The data revealed a shift of the EMG intensity from low to high frequencies similar to previous findings (Wakeling et al., 2006), a shift of these frequencies relative to the duration of muscle excitation (Fig. 1A, Fig. 3), and the addition of low-frequency components at the highest pedalling rates (Figs 3, 5). Changes in EMG frequency between different conditions can be attributed to shifts in muscle fibre recruitment when there is no significant difference in EMG intensity between conditions (Wakeling et al., 2006). For example, this can be seen between the following conditions: 40 rpm at 400 W and 140 rpm at 100 W (Fig. 2). The first and second PCs represented a large portion of the signal variance and displayed both a shift in frequency and timing (Fig. 1A) and were significantly affected by cadence (Fig. 1B). When the first PC loading scores were negative and the second PC loading scores were positive, there was a decrease and increase in low- and high-frequency components of the EMG signal, indicating both a decrease and increase in the contributions of slower and faster muscle fibres, respectively, at the end of muscle excitation (Fig. 1A). This occurred at 140, 160 and 180 rpm at most workloads (Fig. 1C), providing evidence of an early derecruitment of slower muscle fibres at the end of muscle excitation, thereby supporting the hypothesis. This increase in high-frequency and decrease in low-frequency components of the EMG could clearly be seen at 65, 75 and 85% of muscle excitation duration at the highest cycle frequencies (lighter lines in Fig. 5). This is in contrast to the increase in intensity for the lower frequencies and decrease in intensity for the higher frequencies at the lowest cadences (darker lines in Fig. 5).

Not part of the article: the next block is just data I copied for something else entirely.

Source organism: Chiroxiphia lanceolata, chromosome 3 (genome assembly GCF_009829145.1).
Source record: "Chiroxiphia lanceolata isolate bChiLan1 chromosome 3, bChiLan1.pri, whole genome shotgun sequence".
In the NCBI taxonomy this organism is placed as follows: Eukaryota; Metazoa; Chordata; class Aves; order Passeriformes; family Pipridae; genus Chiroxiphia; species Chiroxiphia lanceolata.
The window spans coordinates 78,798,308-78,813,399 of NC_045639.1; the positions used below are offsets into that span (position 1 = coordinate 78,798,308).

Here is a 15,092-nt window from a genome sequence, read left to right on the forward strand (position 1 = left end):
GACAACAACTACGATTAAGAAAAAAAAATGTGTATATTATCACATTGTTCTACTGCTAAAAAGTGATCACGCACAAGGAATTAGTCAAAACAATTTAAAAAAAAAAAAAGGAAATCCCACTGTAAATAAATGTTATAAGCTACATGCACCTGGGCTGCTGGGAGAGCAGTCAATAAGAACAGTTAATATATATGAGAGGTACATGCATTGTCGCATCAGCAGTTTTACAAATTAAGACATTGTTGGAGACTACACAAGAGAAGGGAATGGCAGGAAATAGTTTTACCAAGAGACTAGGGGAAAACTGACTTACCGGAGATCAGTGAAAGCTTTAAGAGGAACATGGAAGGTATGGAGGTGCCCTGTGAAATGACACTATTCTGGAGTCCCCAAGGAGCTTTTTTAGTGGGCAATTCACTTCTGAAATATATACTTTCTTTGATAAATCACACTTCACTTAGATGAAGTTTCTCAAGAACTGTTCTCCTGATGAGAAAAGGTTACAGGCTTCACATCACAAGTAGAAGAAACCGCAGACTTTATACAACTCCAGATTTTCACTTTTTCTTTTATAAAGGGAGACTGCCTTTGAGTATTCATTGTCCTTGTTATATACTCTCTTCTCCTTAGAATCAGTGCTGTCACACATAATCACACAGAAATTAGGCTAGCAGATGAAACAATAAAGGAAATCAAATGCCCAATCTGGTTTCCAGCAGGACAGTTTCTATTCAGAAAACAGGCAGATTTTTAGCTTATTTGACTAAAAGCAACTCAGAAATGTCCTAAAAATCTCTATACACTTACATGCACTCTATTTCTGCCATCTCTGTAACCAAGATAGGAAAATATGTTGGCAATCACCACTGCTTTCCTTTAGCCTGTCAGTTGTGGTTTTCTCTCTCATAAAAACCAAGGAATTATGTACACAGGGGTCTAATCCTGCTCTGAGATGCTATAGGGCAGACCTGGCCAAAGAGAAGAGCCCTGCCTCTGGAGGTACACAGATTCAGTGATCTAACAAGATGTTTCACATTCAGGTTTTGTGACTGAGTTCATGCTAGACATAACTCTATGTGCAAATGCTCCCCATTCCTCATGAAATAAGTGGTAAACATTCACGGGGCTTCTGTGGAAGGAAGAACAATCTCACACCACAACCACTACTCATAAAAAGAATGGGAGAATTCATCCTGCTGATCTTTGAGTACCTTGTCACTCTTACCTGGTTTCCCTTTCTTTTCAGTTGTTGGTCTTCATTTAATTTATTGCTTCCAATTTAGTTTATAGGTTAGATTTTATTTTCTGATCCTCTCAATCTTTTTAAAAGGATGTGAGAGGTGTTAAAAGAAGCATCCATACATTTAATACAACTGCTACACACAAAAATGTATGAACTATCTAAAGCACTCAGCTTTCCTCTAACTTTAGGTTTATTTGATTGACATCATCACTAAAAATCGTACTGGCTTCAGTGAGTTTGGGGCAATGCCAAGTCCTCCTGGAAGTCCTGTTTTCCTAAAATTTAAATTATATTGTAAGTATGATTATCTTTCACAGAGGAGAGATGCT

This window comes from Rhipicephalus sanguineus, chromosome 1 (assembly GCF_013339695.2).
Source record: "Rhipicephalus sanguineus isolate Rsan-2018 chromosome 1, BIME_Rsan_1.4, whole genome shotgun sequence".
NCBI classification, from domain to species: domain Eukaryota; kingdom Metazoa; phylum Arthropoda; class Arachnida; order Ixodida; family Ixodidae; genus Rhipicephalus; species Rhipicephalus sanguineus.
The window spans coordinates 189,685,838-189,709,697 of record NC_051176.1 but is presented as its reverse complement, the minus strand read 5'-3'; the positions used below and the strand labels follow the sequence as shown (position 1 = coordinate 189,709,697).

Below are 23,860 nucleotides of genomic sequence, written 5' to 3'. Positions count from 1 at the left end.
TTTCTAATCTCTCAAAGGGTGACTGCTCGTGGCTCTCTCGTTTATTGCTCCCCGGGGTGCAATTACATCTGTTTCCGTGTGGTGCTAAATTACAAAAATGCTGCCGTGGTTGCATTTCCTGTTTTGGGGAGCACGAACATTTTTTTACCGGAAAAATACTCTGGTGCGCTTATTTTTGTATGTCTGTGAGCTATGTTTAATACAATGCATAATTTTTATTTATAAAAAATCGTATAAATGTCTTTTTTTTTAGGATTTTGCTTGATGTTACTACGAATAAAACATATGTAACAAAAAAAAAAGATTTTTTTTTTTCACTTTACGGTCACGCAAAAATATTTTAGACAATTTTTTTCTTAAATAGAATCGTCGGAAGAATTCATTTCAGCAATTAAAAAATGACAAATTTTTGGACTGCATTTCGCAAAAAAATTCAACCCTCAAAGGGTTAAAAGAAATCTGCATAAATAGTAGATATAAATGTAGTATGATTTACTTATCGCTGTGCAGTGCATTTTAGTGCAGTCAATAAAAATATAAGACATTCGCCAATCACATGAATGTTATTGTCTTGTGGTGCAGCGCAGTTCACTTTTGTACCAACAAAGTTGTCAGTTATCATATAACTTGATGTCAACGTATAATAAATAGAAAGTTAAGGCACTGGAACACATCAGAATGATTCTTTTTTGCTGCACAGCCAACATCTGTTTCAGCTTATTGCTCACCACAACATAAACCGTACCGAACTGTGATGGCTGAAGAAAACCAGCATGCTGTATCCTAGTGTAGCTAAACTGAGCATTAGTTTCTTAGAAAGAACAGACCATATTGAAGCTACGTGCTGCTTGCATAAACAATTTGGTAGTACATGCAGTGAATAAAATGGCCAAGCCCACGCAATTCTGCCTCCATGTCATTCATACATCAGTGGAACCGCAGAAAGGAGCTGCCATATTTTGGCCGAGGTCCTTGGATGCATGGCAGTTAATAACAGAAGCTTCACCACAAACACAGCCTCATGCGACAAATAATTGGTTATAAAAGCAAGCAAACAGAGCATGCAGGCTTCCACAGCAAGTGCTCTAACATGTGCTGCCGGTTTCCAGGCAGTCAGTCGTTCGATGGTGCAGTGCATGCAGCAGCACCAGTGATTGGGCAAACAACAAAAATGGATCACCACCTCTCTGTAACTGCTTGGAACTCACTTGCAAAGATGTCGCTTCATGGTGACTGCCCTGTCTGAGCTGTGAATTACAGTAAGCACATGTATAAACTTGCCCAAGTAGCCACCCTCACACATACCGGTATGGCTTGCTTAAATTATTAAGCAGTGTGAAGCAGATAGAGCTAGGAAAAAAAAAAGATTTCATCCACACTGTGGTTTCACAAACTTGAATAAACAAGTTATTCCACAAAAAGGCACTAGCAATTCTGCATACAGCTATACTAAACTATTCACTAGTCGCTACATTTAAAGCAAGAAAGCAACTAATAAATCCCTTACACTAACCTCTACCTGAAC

The principal components determined from the EMG frequency spectra differ from those established previously (Wakeling, 2004; Wakeling and Rozitis, 2004; Wakeling et al., 2006; Hodson-Tole and Wakeling, 2008a; Wakeling, 2009; Lee et al., 2011; Lee et al., 2013) as time was retained and the mean was subtracted. In these previous studies the mean was not subtracted in order to evaluate and reconstruct the entire signal, whereas subtraction of the mean in the current study results in the principal components representing variance of the time-varying frequency spectra (Ramsay and Silverman, 2005) and highlight the major shifts in frequency away from the mean. In our previous studies that have not subtracted the mean, PC1 resembles the mean signal and PC2 and PC3 describe the major sources of variation from PC1. Thus the percentages of the signal explained by PC1 and PC2 from the previous studies should not be compared with the percentage of variance explained by PC1 and PC2 in the present study. PC1 and PC2 in the current study would therefore more closely resemble PC2 and PC3 without the mean subtracted.
The excitation duration reached a plateau beyond 140 rpm with the shortest duration of 151.68±20.60 ms (Fig. 4). This may indicate that these cycle frequencies reached or were approaching the minimum muscle excitation duration for the medial gastrocnemius. It has been speculated that pedalling cadences greater than 165 rpm would surpass the maximum shortening velocity of the slow muscle fibres (Sargeant and Beelen, 1993) and as deactivation is longer than activation, during the activation–deactivation cycle of muscle contraction (Buchthal et al., 1973; Burke et al., 1973; Lee et al., 2011) the highest cycle frequencies in this study may exceed the relaxation capabilities of the slowest muscle fibres. The short excitation durations can partially be explained by the ability of the muscle to reach higher cycle frequencies because active shortening accelerates the relaxation dynamics expected from isometric twitches (Caiozzo and Baldwin, 1997; Askew and Marsh, 1998). As noted, the EMG frequency analysis indicated that there was also some manipulation of the timing of muscle fibre recruitment relative to muscle excitation that may have helped enable the slow fibres to participate at such high cycle frequencies. As speculated (Wakeling, 2004; Hodson-Tole and Wakeling, 2008a) this could be accomplished through recurrent inhibition of the slower fibres by spinal interneurons. One possible source of such inhibition would be the Renshaw cells: the fastest motoneurons have been shown to provide the most stimulus to the Renshaw cells, which in turn inhibit motoneuron activity with the greatest inhibitory influence on the slowest motoneurons (Friedman et al., 1981). The functional contribution of Renshaw cells to recurrent inhibition in vivo is still under debate; however, their potential role remains plausible given the evidence (for a review, see Hultborn et al., 2004).